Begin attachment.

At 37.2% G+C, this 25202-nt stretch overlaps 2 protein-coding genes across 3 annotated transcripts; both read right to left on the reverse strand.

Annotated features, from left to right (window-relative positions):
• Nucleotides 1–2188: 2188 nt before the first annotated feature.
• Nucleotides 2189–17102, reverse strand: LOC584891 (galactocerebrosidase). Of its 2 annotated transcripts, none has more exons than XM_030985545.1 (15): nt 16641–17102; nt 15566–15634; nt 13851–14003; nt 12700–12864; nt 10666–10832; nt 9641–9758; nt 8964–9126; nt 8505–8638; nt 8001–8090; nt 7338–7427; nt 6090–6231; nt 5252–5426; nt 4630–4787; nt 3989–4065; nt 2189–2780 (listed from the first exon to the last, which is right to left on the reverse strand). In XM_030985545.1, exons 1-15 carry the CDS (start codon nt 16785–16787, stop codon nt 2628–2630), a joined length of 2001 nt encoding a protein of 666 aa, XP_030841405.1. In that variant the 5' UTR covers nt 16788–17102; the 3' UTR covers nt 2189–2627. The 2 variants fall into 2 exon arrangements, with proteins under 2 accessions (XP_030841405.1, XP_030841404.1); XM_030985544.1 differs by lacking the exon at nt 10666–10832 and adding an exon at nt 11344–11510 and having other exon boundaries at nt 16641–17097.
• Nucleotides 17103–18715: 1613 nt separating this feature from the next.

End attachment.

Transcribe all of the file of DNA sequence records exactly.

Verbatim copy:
At 37.2% G+C, this 25202-nt stretch overlaps 2 protein-coding genes across 3 annotated transcripts; both read right to left on the reverse strand.

Annotated features, from left to right (window-relative positions):
• Nucleotides 1–2188: 2188 nt before the first annotated feature.
• Nucleotides 2189–17102, reverse strand: LOC584891 (galactocerebrosidase). Of its 2 annotated transcripts, none has more exons than XM_030985545.1 (15): nt 16641–17102; nt 15566–15634; nt 13851–14003; nt 12700–12864; nt 10666–10832; nt 9641–9758; nt 8964–9126; nt 8505–8638; nt 8001–8090; nt 7338–7427; nt 6090–6231; nt 5252–5426; nt 4630–4787; nt 3989–4065; nt 2189–2780 (listed from the first exon to the last, which is right to left on the reverse strand). In XM_030985545.1, exons 1-15 carry the CDS (start codon nt 16785–16787, stop codon nt 2628–2630), a joined length of 2001 nt encoding a protein of 666 aa, XP_030841405.1. In that variant the 5' UTR covers nt 16788–17102; the 3' UTR covers nt 2189–2627. The 2 variants fall into 2 exon arrangements, with proteins under 2 accessions (XP_030841405.1, XP_030841404.1); XM_030985544.1 differs by lacking the exon at nt 10666–10832 and adding an exon at nt 11344–11510 and having other exon boundaries at nt 16641–17097.
• Nucleotides 17103–18715: 1613 nt separating this feature from the next.